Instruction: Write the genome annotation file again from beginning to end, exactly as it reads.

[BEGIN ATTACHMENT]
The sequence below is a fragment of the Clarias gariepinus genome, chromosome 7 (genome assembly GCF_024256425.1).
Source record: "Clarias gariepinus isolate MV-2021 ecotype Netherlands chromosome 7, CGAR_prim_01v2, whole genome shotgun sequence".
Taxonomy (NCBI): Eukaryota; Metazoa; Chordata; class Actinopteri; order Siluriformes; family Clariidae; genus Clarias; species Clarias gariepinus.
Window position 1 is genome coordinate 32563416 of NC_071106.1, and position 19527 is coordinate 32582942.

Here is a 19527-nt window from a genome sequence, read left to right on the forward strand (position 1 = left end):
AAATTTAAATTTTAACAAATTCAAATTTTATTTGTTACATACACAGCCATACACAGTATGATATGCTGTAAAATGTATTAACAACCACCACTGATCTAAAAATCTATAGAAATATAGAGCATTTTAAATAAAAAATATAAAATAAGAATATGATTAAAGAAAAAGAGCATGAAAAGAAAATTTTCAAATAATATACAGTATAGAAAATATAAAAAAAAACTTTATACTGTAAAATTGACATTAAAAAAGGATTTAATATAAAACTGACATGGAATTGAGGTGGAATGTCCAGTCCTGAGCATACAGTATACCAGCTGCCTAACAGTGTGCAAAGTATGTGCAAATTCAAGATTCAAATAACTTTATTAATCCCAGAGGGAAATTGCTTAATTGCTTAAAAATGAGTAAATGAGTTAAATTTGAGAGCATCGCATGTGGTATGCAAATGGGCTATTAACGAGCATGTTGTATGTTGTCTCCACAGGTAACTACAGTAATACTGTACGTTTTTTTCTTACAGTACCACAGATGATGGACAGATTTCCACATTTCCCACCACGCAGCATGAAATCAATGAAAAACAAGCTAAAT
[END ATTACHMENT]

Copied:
The sequence below is a fragment of the Clarias gariepinus genome, chromosome 7 (genome assembly GCF_024256425.1).
Source record: "Clarias gariepinus isolate MV-2021 ecotype Netherlands chromosome 7, CGAR_prim_01v2, whole genome shotgun sequence".
Taxonomy (NCBI): Eukaryota; Metazoa; Chordata; class Actinopteri; order Siluriformes; family Clariidae; genus Clarias; species Clarias gariepinus.
Window position 1 is genome coordinate 32563416 of NC_071106.1, and position 19527 is coordinate 32582942.

Here is a 19527-nt window from a genome sequence, read left to right on the forward strand (position 1 = left end):
AAATTTAAATTTTAACAAATTCAAATTTTATTTGTTACATACACAGCCATACACAGTATGATATGCTGTAAAATGTATTAACAACCACCACTGATCTAAAAATCTATAGAAATATAGAGCATTTTAAATAAAAAATATAAAATAAGAATATGATTAAAGAAAAAGAGCATGAAAAGAAAATTTTCAAATAATATACAGTATAGAAAATATAAAAAAAAACTTTATACTGTAAAATTGACATTAAAAAAGGATTTAATATAAAACTGACATGGAATTGAGGTGGAATGTCCAGTCCTGAGCATACAGTATACCAGCTGCCTAACAGTGTGCAAAGTATGTGCAAATTCAAGATTCAAATAACTTTATTAATCCCAGAGGGAAATTGCTTAATTGCTTAAAAATGAGTAAATGAGTTAAATTTGAGAGCATCGCATGTGGTATGCAAATGGGCTATTAACGAGCATGTTGTATGTTGTCTCCACAGGTAACTACAGTAATACTGTACGTTTTTTTCTTACAGTACCACAGATGATGGACAGATTTCCACATTTCCCACCACGCAGCATGAAATCAATGAAAAACAAGCTAAAT